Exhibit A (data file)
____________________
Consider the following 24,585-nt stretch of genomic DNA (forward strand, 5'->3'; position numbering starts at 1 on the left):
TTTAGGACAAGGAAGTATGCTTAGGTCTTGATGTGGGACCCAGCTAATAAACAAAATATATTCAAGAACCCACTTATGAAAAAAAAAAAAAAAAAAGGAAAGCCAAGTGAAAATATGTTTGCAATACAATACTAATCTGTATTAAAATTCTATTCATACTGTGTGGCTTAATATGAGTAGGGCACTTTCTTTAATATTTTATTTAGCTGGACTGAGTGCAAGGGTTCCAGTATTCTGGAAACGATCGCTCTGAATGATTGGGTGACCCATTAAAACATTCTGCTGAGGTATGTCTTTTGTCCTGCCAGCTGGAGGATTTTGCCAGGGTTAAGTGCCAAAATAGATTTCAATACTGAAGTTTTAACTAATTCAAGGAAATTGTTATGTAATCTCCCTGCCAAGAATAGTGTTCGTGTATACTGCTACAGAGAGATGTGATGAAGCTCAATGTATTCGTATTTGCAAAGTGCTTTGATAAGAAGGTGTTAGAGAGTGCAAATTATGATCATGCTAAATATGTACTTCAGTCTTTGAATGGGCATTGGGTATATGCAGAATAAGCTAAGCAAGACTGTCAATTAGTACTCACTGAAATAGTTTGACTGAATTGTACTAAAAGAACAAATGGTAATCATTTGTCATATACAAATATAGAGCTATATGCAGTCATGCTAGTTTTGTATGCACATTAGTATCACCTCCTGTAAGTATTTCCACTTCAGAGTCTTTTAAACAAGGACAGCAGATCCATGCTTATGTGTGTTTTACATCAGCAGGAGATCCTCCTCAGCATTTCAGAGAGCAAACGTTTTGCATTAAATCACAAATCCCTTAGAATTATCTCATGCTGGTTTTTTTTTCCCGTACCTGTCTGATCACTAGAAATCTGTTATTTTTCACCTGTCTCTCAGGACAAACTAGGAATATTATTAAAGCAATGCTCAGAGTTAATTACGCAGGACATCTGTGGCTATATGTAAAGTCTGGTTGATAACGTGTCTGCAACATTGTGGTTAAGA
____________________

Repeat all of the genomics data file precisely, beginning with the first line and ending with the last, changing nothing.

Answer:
Consider the following 24,585-nt stretch of genomic DNA (forward strand, 5'->3'; position numbering starts at 1 on the left):
TTTAGGACAAGGAAGTATGCTTAGGTCTTGATGTGGGACCCAGCTAATAAACAAAATATATTCAAGAACCCACTTATGAAAAAAAAAAAAAAAAAAGGAAAGCCAAGTGAAAATATGTTTGCAATACAATACTAATCTGTATTAAAATTCTATTCATACTGTGTGGCTTAATATGAGTAGGGCACTTTCTTTAATATTTTATTTAGCTGGACTGAGTGCAAGGGTTCCAGTATTCTGGAAACGATCGCTCTGAATGATTGGGTGACCCATTAAAACATTCTGCTGAGGTATGTCTTTTGTCCTGCCAGCTGGAGGATTTTGCCAGGGTTAAGTGCCAAAATAGATTTCAATACTGAAGTTTTAACTAATTCAAGGAAATTGTTATGTAATCTCCCTGCCAAGAATAGTGTTCGTGTATACTGCTACAGAGAGATGTGATGAAGCTCAATGTATTCGTATTTGCAAAGTGCTTTGATAAGAAGGTGTTAGAGAGTGCAAATTATGATCATGCTAAATATGTACTTCAGTCTTTGAATGGGCATTGGGTATATGCAGAATAAGCTAAGCAAGACTGTCAATTAGTACTCACTGAAATAGTTTGACTGAATTGTACTAAAAGAACAAATGGTAATCATTTGTCATATACAAATATAGAGCTATATGCAGTCATGCTAGTTTTGTATGCACATTAGTATCACCTCCTGTAAGTATTTCCACTTCAGAGTCTTTTAAACAAGGACAGCAGATCCATGCTTATGTGTGTTTTACATCAGCAGGAGATCCTCCTCAGCATTTCAGAGAGCAAACGTTTTGCATTAAATCACAAATCCCTTAGAATTATCTCATGCTGGTTTTTTTTTCCCGTACCTGTCTGATCACTAGAAATCTGTTATTTTTCACCTGTCTCTCAGGACAAACTAGGAATATTATTAAAGCAATGCTCAGAGTTAATTACGCAGGACATCTGTGGCTATATGTAAAGTCTGGTTGATAACGTGTCTGCAACATTGTGGTTAAGA